Paris – before the kids arrive

We arrived at our apartment in Paris around 6:00 on Wednesday evening.  The apartment was in the garment district in central Paris within walking distance to most tourist attractions.  We found the apartment on and we would recommend it with some caveats.  The apartment was large, especially by European standards with two bedrooms, a large living room, dining room and kitchen.  This was not a vacation apartment.  It was the home of a young family of four who rent out the apartment while they are at their summer home in the south of France.  So it gave us a really good sense of what it is like to live in Paris, if only for a week.   The apartment was very comfortable, albeit a little shabby around the edges.  The location was superb with a vast selection of restaurants, bars, grocery stores, clothing and shoe stores right around the corner.  It was also located on a street that was home to a group of “ladies of the night”.  We had been warned about this in advance so it was no surprise to us.  It was actually rather fascinating to observe the routine of these ladies, many of whom were old enough to be grandmothers.

Our first night was spent getting ourselves oriented, picking up food in preparation for the kids’ arrival, and exploring the neighbourhood and a little further afar.  We loved the location of our apartment as it was in a very lively, dynamic neighbourhood, just around the corner from the Metro and within walking distance of the Louvre, Notre Dame, Musée d’Orsay, and many other tourist attractions.  It was a thrill to walk along the Seine at dusk, to see the Louvre, and to wander through the Tuileries Garden; these were places I have read about and seen in movies and now here I was in person.

I’m in Paris, baby!

First glimpse of the Eiffel Tower in the distance.
It would be another 
couple of days before I got a closer view. 

We visited the musée Rodin the next day.  Auguste Rodin was an accomplished sculptor, who achieved fame and notoriety while still alive.  He had a vast collection of his own sculptures and drawings as well as several paintings by famous artists like Renoir and Monet.  He donated his complete collection of art to the French government on the condition that the government create a museum in the Hôtel Biron to showcase his work.  It was in this hotel where he lived and worked from 1908 until his death.  Incredibly, the government did not accept this generous offer immediately, but took many months before making a decision and then it took several more years of squabbling before the museum became a reality.  Sadly, Rodin had died in the interim amidst all the bickering and didn’t see his life ambition realized.  Today, the musée Rodin stands as a lasting legacy to the remarkable accomplishments of one man.  The museum (along with a second site just outside Paris at Rodin’s old home, the Villa des Brillants at Meudon) is home to a collection of over 6,600 sculptures, 8,000 drawings, 8,000 old photographs and 7,000 objets d’art.  Many of Rodin’s sculptures adorned the beautiful, tranquil gardens surrounding the museum.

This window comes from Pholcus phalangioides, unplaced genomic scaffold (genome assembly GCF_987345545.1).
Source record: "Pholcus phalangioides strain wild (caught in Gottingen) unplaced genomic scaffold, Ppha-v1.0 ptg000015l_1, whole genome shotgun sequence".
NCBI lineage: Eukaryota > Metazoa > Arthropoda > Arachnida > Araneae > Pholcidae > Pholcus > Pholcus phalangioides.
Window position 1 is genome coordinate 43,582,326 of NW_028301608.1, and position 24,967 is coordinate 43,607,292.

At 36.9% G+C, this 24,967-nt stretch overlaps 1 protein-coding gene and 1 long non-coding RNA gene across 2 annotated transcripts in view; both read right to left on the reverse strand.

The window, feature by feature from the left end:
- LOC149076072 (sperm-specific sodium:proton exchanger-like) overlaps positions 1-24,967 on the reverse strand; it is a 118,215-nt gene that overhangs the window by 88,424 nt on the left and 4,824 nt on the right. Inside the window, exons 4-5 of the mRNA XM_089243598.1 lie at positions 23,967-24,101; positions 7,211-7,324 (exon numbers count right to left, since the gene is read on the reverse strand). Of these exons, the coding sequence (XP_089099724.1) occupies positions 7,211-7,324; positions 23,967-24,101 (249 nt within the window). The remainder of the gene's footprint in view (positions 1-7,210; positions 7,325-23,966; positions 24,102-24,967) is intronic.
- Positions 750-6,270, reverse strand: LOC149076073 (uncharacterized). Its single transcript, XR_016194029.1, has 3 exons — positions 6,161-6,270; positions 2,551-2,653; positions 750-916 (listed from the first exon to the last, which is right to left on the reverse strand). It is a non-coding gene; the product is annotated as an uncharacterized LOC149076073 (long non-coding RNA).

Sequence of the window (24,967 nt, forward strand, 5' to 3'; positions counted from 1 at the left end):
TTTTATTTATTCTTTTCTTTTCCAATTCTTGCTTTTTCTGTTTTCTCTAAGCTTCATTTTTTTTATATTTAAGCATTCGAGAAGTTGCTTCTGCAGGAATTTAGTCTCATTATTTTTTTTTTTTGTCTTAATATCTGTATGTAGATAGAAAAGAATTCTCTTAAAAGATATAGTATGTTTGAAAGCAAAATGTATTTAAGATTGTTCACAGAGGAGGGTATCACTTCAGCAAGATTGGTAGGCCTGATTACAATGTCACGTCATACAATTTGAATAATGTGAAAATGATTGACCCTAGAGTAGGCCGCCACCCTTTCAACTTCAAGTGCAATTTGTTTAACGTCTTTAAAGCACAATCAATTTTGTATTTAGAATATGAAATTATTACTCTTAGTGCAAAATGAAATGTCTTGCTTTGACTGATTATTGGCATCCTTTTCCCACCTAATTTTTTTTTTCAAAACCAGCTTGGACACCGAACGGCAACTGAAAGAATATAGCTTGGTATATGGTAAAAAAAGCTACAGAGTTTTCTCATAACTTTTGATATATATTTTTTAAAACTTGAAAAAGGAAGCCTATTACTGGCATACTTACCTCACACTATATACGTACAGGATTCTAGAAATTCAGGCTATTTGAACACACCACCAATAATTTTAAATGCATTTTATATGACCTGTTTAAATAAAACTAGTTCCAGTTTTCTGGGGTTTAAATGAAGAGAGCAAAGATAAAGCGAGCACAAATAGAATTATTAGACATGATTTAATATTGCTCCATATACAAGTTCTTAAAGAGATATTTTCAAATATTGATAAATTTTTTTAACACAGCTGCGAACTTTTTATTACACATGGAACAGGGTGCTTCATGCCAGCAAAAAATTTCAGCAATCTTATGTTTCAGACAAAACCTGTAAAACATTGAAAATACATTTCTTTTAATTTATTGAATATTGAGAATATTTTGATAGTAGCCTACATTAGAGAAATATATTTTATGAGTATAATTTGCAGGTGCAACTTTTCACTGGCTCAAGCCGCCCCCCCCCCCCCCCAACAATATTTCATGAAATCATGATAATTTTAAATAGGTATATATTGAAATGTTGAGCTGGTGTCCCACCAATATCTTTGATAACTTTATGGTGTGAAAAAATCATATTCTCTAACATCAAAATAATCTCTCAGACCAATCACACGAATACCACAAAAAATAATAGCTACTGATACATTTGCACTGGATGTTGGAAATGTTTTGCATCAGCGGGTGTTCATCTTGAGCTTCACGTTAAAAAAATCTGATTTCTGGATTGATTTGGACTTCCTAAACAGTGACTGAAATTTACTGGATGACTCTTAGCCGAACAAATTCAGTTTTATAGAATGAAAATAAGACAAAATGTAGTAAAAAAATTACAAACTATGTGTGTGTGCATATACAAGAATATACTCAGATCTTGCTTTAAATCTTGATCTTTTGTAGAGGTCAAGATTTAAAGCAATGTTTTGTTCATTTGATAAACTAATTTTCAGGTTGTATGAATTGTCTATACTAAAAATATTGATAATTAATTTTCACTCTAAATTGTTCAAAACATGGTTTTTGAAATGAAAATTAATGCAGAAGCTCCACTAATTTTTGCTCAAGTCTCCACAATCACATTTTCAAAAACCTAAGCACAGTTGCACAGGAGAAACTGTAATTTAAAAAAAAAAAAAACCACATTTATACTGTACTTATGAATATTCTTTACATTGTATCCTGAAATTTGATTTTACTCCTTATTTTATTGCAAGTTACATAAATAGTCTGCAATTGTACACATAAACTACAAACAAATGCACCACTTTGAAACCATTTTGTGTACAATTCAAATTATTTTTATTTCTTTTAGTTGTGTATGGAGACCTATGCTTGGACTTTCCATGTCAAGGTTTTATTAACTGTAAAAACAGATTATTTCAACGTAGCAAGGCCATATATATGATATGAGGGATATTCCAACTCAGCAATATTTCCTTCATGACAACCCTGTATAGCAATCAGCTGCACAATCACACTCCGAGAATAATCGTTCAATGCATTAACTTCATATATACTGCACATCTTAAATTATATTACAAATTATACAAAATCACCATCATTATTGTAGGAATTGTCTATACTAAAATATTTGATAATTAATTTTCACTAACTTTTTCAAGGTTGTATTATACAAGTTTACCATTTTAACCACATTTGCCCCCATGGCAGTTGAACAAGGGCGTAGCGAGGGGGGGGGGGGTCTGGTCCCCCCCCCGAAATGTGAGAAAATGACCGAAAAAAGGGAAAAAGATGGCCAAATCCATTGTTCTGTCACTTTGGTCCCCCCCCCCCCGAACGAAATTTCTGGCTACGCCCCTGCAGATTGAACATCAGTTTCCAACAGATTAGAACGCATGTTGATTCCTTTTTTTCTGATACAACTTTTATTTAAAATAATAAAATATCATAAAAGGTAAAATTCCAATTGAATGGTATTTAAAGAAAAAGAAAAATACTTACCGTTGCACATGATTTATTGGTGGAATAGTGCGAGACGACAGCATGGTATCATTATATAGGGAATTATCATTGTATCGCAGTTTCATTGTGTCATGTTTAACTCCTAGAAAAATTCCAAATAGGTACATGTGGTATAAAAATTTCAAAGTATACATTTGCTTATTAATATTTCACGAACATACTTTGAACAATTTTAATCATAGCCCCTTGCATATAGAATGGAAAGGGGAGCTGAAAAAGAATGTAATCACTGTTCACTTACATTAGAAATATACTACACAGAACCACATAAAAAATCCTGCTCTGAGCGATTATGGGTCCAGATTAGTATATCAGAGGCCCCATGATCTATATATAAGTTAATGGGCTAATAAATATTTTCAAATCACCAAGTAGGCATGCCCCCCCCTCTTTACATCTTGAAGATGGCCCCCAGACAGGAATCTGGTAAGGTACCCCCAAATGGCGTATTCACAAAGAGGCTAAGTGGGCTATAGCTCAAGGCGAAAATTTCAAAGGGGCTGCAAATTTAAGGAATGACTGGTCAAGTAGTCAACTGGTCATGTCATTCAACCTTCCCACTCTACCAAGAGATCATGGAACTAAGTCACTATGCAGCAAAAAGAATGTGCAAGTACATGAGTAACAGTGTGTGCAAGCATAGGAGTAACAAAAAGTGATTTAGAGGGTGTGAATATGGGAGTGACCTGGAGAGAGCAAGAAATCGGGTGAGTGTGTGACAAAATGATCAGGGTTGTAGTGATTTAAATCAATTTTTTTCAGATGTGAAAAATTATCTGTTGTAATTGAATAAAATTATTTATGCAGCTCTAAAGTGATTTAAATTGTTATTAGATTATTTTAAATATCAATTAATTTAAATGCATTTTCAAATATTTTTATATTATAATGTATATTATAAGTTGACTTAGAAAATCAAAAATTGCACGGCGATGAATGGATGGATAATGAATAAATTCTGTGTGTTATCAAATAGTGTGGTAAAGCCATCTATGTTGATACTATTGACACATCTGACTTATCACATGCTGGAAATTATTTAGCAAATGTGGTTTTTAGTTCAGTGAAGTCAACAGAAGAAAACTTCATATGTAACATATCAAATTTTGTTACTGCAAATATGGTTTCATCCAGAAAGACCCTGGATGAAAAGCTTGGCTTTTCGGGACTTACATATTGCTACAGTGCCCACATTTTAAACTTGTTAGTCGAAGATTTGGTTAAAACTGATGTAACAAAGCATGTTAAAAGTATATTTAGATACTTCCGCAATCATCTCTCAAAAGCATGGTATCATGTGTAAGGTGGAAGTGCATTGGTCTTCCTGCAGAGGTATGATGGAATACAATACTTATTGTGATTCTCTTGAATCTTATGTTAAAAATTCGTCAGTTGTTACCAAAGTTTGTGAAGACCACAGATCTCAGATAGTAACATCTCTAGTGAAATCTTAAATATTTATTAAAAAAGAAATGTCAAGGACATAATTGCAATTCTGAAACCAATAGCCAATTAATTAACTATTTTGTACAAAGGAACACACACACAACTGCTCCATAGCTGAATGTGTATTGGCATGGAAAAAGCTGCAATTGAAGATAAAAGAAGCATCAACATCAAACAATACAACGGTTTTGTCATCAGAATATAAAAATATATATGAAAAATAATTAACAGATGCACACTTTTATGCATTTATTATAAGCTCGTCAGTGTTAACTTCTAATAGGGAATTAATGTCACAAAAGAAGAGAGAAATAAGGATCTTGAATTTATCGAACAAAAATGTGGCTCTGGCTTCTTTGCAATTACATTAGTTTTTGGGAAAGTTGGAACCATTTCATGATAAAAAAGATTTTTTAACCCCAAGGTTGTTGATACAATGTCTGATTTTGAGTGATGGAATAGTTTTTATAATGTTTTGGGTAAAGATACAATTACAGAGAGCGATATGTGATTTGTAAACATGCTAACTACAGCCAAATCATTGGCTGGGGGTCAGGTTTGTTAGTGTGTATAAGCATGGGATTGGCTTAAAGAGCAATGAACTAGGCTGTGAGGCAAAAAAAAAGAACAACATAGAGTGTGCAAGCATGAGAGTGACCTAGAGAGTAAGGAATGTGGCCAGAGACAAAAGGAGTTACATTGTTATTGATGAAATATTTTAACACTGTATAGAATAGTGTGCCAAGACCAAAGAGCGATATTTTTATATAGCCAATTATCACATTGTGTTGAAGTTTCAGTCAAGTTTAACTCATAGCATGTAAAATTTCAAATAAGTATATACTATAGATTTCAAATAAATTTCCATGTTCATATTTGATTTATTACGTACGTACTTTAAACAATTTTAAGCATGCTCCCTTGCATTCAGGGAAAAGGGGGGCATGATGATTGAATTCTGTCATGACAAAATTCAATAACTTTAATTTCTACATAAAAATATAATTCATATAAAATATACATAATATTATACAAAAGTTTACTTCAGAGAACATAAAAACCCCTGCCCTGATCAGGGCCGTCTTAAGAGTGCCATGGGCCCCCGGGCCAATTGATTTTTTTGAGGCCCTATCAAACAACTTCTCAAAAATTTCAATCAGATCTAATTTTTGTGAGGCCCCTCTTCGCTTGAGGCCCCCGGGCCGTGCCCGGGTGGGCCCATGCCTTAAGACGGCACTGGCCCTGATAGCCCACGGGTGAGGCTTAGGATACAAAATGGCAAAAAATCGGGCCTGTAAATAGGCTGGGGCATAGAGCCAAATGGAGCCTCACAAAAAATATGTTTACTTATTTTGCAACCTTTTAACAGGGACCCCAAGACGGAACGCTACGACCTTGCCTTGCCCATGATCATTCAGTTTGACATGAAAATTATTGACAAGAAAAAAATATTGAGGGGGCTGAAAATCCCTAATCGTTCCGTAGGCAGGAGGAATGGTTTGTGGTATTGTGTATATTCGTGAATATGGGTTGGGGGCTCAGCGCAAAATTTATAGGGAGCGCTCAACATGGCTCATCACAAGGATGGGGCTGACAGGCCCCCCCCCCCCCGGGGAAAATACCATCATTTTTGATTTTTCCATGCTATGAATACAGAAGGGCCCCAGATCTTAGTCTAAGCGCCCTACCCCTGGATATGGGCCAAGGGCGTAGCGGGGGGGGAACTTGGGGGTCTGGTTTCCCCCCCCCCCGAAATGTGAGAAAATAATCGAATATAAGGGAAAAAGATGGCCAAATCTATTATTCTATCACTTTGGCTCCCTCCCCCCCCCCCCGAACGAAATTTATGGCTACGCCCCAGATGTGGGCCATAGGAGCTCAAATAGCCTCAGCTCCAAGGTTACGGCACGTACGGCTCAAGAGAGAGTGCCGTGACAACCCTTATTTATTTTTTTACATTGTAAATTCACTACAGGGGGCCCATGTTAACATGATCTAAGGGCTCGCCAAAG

The Thinker, by Rodin.

Later that day, we discovered an inspiring photo exhibit tucked away in the corner of the Tuileries Garden called “Through My Window” by the photographer Ahae. Over the course of two years, Ahae took no less than a million photographs—all from just one window of his studio—recording the countless episodes that took place within his view amongst the creatures with whom we share our planet. It was selections from these photographs that were on display.  What I found so amazing was that the scene outside his window did not appear at first glance to be all that special in and of itself, yet the photographs that were taken are simply stunning.

In the evening, we attended a concert held in  Sainte Chapelle, renowned for its stained glass windows.  The venue was intimate – only 12 rows of seats – and the two musicians (violin and harp) played an eclectic collection of classical music.  Outside, it poured relentlessly throughout the entire concert. 

 We did a lot of walking on that first day and really broke in our new “city” walking shoes.  What a great start to our trip.

Category: Europe, France
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2 Responses
  1. Angus says:

    Offered to take Janet to Paris for her 50th but couldn’t make it work because of her heart problems and restrictions around health insurance. One of these days I want to go there but not without Janet.

    • christina says:

      Hi Angus
      I don’t blame you for wanting to see Paris with your wife….it is a very romantic city. Hopefully you guys get there one day. Are you back from China?